Arrival at Moixent with Akina - Camino
Marker and town info signs

The church in the centre
of Moixent
Entering Moixent we heard the public announcement echoing around the town.  These are common and regular occurrences in the towns around Spain.  They are usually preceded by some uplifting music!  On entering the town however, it had become deserted - we arrived at 14.30 and pretty much everything shuts at 14.00.  Some towns still have active police stations where you can get your passport stamped, but Moixent was totally "shut"!  Towns start getting lively again around 17.00 so you can always take a break, have a rest and clean up if you are staying over and then head out for a bite to eat and to find somewhere to stamp your passport.  I will have to hope there is someone there when I start at this point on my next trip - or otherwise hope that Michael can get it stamped on my behalf before meeting me at the dog-swap point between Moixent and our next destination - La Font de la Figuera.

The tower above Moixent

Moixent (www.moixent.es):

The historical significance of the Moixent is very old - being a transit route for people and goods between the Castilian plateau and the Valencian coast.  The Via Heraclea - Iberian and Carthaginian, the Roman Via Augusta, the royal Islamic royal road to Toledo and Xativa all passing through it and today the railway to Valencia and Madrid, the N-430 road from Valencia to Albacete current high-speed (AVE) trains all follow the longitudinal route made by mother nature - the river Cànyoles.

In the Iberian era, on the edge of the plateau of Alcusses (meaning the most fertile and cultivated) was an important fortified town,  today called the Scaffold (circa 425-325 BC),  archaeologists dug up an iron figurine - the famous Moixent warrior, one of the most important jewels of Iberian art in Valencia.  Disregarding this settlement, the Romans continued on the Via Augusta and built at Moixent (on the same site or very close to it) a mansion or inn called Ad Statuas ("Near the Statues").  In 1910 the Garamoixent treasure was discovered in the lap of what was the Garamoixent Islamic castle - 60 silver coins minted in the Syracuse Empire.  It appears there was a garrison of the Castle of Moixent because of the border conflict between Byzntines and Visigoths in the 6th Century - they left ceramic remains which have been studied.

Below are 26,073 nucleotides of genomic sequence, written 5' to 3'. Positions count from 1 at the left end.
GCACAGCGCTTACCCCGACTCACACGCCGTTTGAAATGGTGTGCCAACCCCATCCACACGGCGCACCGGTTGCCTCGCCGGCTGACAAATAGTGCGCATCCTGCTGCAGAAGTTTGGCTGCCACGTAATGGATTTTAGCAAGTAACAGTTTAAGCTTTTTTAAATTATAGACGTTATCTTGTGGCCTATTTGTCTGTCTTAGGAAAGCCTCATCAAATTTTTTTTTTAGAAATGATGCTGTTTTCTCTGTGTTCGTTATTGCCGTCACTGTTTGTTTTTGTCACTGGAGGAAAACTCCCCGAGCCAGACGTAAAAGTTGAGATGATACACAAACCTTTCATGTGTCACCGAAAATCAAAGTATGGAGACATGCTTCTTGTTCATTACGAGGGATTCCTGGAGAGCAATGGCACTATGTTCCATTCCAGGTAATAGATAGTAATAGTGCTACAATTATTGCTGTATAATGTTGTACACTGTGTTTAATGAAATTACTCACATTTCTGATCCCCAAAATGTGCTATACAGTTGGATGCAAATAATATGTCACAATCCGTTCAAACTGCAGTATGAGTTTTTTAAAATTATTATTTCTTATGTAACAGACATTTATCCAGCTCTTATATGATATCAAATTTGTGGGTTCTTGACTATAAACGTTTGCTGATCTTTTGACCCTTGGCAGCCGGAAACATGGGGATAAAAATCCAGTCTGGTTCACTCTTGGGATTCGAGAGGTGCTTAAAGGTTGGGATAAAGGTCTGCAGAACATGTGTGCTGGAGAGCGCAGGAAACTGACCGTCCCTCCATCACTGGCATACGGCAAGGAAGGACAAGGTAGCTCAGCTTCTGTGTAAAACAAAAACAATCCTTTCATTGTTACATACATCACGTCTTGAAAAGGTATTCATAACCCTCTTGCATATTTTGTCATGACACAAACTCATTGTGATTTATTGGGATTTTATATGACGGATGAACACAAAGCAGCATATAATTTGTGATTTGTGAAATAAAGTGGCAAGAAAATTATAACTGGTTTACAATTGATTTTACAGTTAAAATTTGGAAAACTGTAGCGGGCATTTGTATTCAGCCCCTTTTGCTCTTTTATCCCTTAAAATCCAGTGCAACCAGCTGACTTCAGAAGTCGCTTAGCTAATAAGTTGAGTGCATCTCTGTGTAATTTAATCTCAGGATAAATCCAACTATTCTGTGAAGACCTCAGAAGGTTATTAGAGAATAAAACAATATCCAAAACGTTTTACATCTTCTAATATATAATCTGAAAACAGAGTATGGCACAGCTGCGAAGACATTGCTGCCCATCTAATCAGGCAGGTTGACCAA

The Romans and Via Augusta Marker
from the Moixent website


The Arabic name Moixent, Muxän (pronounced Moxén), comes from the name of a major magnate Xativa Visigoth bishop - Muttu (circa 560-600).  The philological derivation: village Muttiana> town Mussiana> Arabic dialect Moxén (a).

In times of the Umayyad Caliphate (tenth century), there was also a garrison on top of Castellaret, which controlled the road and the valley. The Muslims of the village moixentina grew vegetables and in the drylands of Alcusses, cereals.  This was owned by an aristocrat surnamed Ibn Iattäb.  The name comes from when, in times of work and harvests, farmers or laborers built their improvised shacks called al-khüsa in Arabic and meaning "hut or shed".


During the Middle Ages, the manor was Moixent Maza de Lizana (barony since 1394), suffered the consequences of destructive invasions by Castilians, during the wars with Castile.  The Chain Bridge, which according to popular tradition is a Roman bridge, has actually been dated by historians from the fourteenth century.
The Robertson Mala - second 4 - beads from Anna
"A mother's love to you - take care; you are precious"

In the year 1510 there were registered 139 families in Moixent who by 1600 were around 360 (about 1,600 inhabitants) all thanks to the colonization of dry lands to plant vineyards whose wines were exported mostly to the Castilian cities.  Following the expulsion of the Moors (1609), there was a decline in many settlements but Moixent recovered, especially during the eighteenth and nineteenth centuries due to its speciality in wine production and marketing. In the nineteenth century, Moixent suffered the effects of the struggle between Liberals and Carlists, like the rest of the region.  Then a further disaster happened in 1910 when the pest, phylloxera, ruined all the vines and many people were forced to migrate.  However, since the middle of the last century, Moixent has become an economically prosperous town with many attractions to live there.

1 comment:

  1. Really enjoyed this Tamasine! It looks so picture perfect in places and Akina looks so at home on the walk! Look forward to following your journey over the next stages! Paving the way as always for us! Lots of love Txx

    ReplyDelete